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There's one big winner, too.
FORTUNE -- The "Abe Trade" just hit a major bump.
Toward the end of last year, a number of large hedge funds began piling into Japan. Driving the bet was the country's new prime minister Shinzo Abe, who said he favored flooding Japan's markets with cash from its central bank in order to finally pull its economy out of its perpetual slump. And hedge funds, for all MOREStephen Gandel, senior editor - May 23, 2013 1:35 PM ET
Who will win a solar trade war? Coal, gas, oil, and rival green energy sources.
By Kevin Allison and Christopher Swann, Reuters Breakingviews
FORTUNE -- A trade war is brewing over solar panels but the casus belli looks shaky. Western manufacturers probably exaggerate the impact of cheap Chinese kit on the industry's health. Panel profits need to rise, but punitive tariffs and possible Chinese retaliation may just make solar energy less competitive.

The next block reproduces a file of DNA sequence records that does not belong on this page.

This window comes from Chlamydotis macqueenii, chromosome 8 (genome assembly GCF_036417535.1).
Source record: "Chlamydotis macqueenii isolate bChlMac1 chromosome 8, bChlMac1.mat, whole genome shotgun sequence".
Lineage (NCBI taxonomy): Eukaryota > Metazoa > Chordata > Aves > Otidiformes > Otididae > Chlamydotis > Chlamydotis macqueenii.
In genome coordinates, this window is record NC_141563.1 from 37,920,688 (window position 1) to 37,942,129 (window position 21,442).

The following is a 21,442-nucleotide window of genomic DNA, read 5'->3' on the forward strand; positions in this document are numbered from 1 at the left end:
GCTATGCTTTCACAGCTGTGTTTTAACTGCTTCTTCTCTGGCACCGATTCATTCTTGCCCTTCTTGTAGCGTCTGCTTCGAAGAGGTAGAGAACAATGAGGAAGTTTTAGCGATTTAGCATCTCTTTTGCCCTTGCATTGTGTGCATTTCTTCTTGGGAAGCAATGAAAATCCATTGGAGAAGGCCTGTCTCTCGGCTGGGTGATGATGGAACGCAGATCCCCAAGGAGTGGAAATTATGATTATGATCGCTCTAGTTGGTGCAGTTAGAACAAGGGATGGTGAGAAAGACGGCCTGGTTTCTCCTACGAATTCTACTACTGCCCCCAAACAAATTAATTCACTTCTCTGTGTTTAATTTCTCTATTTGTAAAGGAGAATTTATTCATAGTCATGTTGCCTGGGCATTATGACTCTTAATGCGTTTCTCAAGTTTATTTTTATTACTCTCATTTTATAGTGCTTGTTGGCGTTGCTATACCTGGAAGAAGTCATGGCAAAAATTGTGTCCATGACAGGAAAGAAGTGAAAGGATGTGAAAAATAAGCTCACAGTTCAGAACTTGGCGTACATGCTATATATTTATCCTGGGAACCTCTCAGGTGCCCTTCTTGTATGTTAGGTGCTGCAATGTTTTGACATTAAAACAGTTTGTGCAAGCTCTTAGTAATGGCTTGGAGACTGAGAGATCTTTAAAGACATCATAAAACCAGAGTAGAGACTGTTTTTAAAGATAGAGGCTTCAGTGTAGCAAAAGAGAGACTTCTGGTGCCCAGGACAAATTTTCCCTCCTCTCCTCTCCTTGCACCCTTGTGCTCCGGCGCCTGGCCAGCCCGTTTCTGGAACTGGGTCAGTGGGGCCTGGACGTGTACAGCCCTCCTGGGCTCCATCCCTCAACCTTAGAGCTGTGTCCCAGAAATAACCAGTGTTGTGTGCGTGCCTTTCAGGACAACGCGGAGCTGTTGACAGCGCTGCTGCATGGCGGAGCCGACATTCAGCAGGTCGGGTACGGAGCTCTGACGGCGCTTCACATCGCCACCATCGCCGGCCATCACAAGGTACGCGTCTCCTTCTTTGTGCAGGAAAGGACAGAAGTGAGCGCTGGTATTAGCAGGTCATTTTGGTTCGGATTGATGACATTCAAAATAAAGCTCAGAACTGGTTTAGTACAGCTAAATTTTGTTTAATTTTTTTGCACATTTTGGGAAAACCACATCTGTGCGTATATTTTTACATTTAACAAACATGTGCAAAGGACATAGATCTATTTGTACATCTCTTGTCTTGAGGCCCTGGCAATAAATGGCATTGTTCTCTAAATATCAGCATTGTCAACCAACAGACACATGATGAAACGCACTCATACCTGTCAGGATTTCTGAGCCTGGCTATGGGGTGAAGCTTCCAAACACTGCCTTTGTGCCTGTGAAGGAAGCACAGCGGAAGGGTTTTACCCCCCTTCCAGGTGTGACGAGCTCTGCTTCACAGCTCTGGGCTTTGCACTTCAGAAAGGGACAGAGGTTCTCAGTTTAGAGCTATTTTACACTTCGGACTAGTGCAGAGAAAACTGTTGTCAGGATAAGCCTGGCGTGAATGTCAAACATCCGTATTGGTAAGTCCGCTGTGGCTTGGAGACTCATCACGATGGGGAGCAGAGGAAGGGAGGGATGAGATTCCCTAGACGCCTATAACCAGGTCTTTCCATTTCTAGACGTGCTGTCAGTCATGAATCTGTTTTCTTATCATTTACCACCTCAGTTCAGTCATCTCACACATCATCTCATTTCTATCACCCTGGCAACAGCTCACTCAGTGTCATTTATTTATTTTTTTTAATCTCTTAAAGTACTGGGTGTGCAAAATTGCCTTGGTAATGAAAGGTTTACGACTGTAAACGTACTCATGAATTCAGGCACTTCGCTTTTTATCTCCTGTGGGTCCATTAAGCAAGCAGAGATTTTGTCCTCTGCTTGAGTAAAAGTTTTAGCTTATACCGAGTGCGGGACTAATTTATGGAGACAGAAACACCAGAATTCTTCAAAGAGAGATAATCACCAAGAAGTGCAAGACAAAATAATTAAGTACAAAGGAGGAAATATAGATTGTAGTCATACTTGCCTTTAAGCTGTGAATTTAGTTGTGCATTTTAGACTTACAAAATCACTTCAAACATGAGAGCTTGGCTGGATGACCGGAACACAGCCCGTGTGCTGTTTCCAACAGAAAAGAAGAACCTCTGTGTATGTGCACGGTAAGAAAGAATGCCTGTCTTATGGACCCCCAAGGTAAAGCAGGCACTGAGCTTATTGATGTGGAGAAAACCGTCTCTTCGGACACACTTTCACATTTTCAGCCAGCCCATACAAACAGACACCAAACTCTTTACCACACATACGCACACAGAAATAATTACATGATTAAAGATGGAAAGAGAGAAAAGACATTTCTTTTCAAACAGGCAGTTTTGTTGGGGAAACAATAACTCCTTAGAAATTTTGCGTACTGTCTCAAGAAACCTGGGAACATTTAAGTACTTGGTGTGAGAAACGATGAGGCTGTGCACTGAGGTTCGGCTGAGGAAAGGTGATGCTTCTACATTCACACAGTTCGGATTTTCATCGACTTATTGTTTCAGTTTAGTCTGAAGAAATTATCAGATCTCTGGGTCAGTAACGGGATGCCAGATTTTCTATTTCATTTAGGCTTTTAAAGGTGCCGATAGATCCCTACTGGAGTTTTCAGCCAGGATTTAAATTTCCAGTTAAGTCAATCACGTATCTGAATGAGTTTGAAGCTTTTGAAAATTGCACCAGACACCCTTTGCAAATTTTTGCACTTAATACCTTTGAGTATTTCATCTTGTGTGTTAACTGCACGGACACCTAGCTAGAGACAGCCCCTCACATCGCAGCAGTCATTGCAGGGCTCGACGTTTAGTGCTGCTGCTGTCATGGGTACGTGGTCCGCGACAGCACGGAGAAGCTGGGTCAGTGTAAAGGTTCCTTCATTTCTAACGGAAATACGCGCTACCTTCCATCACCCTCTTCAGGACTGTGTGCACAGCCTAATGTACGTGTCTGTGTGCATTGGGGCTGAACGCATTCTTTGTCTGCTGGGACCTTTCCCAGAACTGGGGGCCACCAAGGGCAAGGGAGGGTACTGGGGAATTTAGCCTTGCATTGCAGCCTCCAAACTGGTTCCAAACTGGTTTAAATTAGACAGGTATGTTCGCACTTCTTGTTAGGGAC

Europe's MOREMay 23, 2013 12:29 PM ET
FORTUNE -- Ride-sharing service Lyft today is announcing $60 million in new venture capital funding led by Andreessen Horowitz. So I spent some time on the phone with Andreessen Horowitz partner Scott Weiss to learn why the firm is putting so much money into a company that faces so many challenges.
What follows is an edited transcript of our conversation:
FORTUNE: There is a lot of money going into this general space MOREDan Primack - May 23, 2013 12:02 PM ET
Merging Saks with Neiman Marcus may make sense, but it won't be easy.
FORTUNE -- Kohlberg Kravis Roberts (KKR) reportedly is considering a massive luxury retail consolidation move: Buying both Saks Inc. (which just went on the block) and Neiman Marcus (being sold by a PE group that includes TPG, Warburg Pincus, Leonard Green and Credit Suisse) -- and then merging the two companies together.
To be sure, there are some good MOREDan Primack - May 23, 2013 10:58 AM ET
Pfizer Inc. (NYSE: PFE) said that it will split off its remaining 80% interest in its former animal health unit Zoetis Inc. (NYSE: ZTS), which completed a $2.2 billion IPO back in February. The split will be done via an exchange offer. www.zoetis.com